Take the case of former (CLICK HERE FOR THE FULL STORY)President Bill Clinton and leaders of the democracies in the late 1990s when they enthusiastically embraced the Chinese Communist Party (CCP) with open arms and let China enter the World Trade Organization. With their confidently dismissing the CCP as a threat and with their eagerness to help, China has become the world’s largest economy with a $25 trillion GDP (as compared to the U.S.’s $19 trillion, measured by purchasing power parity) and the CCP now controls 56 percent of the GDP with no strings attached (as compared to 32 percent of the U.S. GDP controlled by the U.S. government, with many strings attached). Its enormous economic resources and totalitarian political rule have made the CCP the most powerful and feared force in the world.
Not allowed: investment in law firms in China.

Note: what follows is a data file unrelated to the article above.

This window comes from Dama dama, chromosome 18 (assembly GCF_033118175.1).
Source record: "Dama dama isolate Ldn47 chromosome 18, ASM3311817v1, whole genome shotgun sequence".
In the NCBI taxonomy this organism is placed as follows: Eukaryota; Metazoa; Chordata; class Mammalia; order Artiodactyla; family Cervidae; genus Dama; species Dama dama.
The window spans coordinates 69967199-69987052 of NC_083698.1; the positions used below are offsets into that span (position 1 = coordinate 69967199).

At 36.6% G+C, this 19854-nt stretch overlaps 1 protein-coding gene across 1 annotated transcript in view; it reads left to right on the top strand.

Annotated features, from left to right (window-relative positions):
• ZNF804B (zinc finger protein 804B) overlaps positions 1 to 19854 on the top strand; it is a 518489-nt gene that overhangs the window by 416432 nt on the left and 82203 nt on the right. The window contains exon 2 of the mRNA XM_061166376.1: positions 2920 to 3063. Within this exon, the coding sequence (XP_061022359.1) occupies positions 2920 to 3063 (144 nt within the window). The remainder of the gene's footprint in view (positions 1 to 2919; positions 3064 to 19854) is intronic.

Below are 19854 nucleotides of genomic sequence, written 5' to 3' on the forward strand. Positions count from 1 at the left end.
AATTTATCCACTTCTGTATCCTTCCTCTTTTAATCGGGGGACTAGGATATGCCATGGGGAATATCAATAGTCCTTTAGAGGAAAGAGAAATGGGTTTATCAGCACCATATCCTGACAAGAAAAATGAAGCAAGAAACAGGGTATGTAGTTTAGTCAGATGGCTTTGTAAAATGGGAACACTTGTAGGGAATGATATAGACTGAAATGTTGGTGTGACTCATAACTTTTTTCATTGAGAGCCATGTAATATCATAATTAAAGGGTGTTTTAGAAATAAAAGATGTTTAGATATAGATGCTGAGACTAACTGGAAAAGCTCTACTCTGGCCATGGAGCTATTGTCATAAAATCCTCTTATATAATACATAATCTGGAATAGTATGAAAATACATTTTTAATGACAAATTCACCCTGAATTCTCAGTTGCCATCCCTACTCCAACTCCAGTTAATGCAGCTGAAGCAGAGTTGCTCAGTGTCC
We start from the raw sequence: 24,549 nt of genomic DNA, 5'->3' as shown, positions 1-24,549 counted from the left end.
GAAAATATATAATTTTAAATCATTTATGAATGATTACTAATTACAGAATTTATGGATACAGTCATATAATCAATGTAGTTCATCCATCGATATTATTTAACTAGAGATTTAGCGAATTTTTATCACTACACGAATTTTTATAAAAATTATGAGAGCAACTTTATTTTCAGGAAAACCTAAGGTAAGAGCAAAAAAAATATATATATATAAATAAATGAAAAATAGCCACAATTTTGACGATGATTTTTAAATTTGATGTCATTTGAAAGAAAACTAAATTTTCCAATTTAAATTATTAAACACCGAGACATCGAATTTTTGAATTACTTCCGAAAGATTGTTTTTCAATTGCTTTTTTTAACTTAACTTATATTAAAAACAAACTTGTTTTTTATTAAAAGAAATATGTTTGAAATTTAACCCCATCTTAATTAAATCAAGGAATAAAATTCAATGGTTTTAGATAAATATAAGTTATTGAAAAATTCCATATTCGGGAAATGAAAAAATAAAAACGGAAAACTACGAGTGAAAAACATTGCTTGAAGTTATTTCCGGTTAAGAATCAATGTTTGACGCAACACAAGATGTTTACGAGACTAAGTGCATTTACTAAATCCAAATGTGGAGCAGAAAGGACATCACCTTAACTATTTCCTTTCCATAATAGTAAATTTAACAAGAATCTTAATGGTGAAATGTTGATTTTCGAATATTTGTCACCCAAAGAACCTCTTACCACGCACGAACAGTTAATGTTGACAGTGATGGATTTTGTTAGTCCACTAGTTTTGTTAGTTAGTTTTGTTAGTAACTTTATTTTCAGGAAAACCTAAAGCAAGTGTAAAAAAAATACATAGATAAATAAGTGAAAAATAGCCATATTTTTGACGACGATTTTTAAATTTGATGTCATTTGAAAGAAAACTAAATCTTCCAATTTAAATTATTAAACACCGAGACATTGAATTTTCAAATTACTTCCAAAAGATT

Indeed, there is no need for foreign lawyers to waste their time in a country where the Party’s words are the law.
— Not allowed: investment in research institutes for the social sciences and humanities.
— Not allowed: social and public opinion polls and surveys.
— Not allowed: investment in news providers.
— Not allowed: creating or publishing of books, newspapers, periodicals, audio/video products, and electronic media.
— Not allowed: radio broadcasting stations, TV stations, channels, networks, transmission stations, satellite stations, microwave transmission stations, etc.
— Not allowed: making TV programs.
— Not allowed: movie production and distribution, etc.
— Not allowed: art and cultural performance companies.
Wow, so comprehensive! Where is the CCP’s confidence?
— Not allowed: satellite and TV receiving ground equipment and key parts.
Uh oh, there goes the hope that Musk’s Starlink will bring the freedom of visiting the internet to the Chinese people. If someone in China sets up a dish to connect with Starlink’s service, he or she will be punished.
— Printing firms must be majority-owned and controlled by Chinese nationals.